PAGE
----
On Sept. 8, the Herbert F. Johnson Museum of Art at Cornell University revealed a new video art exhibition of work created by international artists in the central New York region.
“Signal to Code: Video Art from the Rose Goldsen Archive of New Media Art” is an extension of the larger exhibition, which has 25 video works, titled “Signal to Code: 50 Years of Media Art in Goldsen Archive,” which is housed in the Hirshland Exhibition Gallery in the Carl A. Kroch Library at Cornell.
The exhibition located in the library includes over 60 original digital and electronic artworks in the form of video, sound, portable media and the internet, focusing on the history of media art in the area and the Goldsen Archive’s partnerships in Asia. The version of “Signal to Code” located in the museum features 11 pieces of video art produced by international artists who have been featured at the Experimental Television Center (ETC) in Binghamton and Owego. These pieces were selected and put together for display in the museum by Timothy Murray, professor at Cornell University and the curator founder of the Rose Goldsen Archive of New Media Art at ETC at Cornell.
“Almost all of the work in the archives has been donated by participating international artists,” Murray said.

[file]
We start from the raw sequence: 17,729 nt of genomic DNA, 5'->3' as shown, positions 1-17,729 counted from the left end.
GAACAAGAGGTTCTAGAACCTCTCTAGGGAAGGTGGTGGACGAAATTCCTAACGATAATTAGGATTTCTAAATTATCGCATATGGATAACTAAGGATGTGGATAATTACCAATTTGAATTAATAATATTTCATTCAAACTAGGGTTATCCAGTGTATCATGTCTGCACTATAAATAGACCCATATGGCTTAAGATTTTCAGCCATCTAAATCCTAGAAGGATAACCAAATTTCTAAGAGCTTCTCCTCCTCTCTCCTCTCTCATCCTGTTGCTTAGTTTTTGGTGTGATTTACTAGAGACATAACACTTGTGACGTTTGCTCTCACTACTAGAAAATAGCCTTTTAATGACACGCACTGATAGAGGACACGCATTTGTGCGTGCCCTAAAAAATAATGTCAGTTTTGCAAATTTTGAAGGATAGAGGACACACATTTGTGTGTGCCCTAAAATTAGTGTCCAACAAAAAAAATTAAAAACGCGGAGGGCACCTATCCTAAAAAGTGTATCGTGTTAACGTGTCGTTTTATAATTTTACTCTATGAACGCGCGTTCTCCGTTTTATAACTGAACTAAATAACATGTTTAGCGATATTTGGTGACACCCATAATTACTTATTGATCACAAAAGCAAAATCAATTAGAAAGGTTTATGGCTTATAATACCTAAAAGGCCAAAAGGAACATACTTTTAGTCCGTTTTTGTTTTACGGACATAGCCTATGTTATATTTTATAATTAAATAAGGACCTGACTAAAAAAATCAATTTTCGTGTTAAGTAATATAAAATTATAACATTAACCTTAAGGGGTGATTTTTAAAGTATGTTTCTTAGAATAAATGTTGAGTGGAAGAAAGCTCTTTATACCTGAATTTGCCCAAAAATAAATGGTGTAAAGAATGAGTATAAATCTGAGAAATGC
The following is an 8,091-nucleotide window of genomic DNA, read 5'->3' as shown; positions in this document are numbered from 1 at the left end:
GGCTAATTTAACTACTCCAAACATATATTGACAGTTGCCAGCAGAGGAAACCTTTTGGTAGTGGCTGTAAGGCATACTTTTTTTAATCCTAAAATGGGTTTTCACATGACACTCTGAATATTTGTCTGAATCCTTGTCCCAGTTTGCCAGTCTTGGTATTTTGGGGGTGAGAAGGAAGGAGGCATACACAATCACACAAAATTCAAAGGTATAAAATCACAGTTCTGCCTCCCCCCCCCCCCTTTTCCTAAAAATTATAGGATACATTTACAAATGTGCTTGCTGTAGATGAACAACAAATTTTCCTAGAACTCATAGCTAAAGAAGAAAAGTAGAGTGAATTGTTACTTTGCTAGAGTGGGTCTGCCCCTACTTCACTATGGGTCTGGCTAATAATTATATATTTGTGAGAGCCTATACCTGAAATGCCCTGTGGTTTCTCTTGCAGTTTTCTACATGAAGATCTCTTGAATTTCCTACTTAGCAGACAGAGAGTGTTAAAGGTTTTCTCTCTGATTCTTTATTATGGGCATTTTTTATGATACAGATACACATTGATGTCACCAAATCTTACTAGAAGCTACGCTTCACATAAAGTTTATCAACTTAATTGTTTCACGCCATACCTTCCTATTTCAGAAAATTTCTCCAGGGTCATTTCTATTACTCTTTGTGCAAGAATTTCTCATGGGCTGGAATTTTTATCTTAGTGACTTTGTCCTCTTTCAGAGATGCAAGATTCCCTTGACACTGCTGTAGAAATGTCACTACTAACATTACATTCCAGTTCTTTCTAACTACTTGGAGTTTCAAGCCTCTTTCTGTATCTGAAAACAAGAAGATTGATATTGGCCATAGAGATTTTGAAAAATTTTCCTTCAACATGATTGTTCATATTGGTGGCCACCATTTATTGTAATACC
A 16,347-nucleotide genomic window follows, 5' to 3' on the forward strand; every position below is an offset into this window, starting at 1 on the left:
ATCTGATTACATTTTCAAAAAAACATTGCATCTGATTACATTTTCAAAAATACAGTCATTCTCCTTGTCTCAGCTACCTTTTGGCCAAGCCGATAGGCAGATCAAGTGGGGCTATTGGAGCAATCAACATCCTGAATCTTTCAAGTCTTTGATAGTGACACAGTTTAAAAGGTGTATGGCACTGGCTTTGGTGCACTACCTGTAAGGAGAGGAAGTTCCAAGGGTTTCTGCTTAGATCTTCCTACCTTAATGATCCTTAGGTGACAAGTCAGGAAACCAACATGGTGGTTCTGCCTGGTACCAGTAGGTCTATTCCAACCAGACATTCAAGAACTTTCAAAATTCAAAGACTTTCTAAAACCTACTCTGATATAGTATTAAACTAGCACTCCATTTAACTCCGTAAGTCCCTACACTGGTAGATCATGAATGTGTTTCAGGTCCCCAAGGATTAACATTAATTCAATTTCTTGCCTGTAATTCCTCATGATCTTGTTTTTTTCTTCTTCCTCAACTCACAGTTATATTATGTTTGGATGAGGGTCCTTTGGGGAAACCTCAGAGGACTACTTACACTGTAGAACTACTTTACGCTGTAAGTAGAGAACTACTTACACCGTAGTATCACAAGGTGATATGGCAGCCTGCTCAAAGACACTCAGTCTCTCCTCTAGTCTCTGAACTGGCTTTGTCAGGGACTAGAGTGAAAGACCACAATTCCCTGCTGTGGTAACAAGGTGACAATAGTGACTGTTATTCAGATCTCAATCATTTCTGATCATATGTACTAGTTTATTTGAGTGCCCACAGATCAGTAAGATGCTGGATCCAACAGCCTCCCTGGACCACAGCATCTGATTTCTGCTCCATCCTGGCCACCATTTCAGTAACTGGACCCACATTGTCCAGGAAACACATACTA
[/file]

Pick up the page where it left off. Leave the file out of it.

One piece in the museum, titled “Wax and the Discovery of Television among the Bees” by David Blair, tells the story of Mesopotamian bees as they transport the main character, Jakob, through time, using electronic cinema and hypertext. “Window Work,” another work in the exhibition, created by Lynne Sachs, uses video work to display images of a woman’s everyday activities combined with sounds of the outside world. The goal of this piece is to separate space physically and temporally from the limitations of reality.
Murray said the process of selecting the pieces went on for several years. Though the artists did not collaborate with one another to produce this exhibition, he said he selected each of these pieces for a reason.
“What I tried to do for this work is … feature some of the most visible international video artists in our collection,” he said.
Each piece was created between 1974 and 2007 at the ETC. The ETC offered artists’ residencies between 1972 and 2011 to over 1,600 artists, according to a press release for the exhibition.
Murray said the residencies and grants offered by the ETC, as well as innovative electronic tools, allowed the video artists to pursue experimental video processing to create their original pieces. The ETC, he said, helped establish the importance of the central New York region to the history of video art.
“I think [the public] will be really excited to see the extent of form and content in the exhibition that ranges from dazzling experimentations with color and form on original video mixing equipment, to very important and groundbreaking discourses on race, gender and sexuality that are part of this community,” Murray said.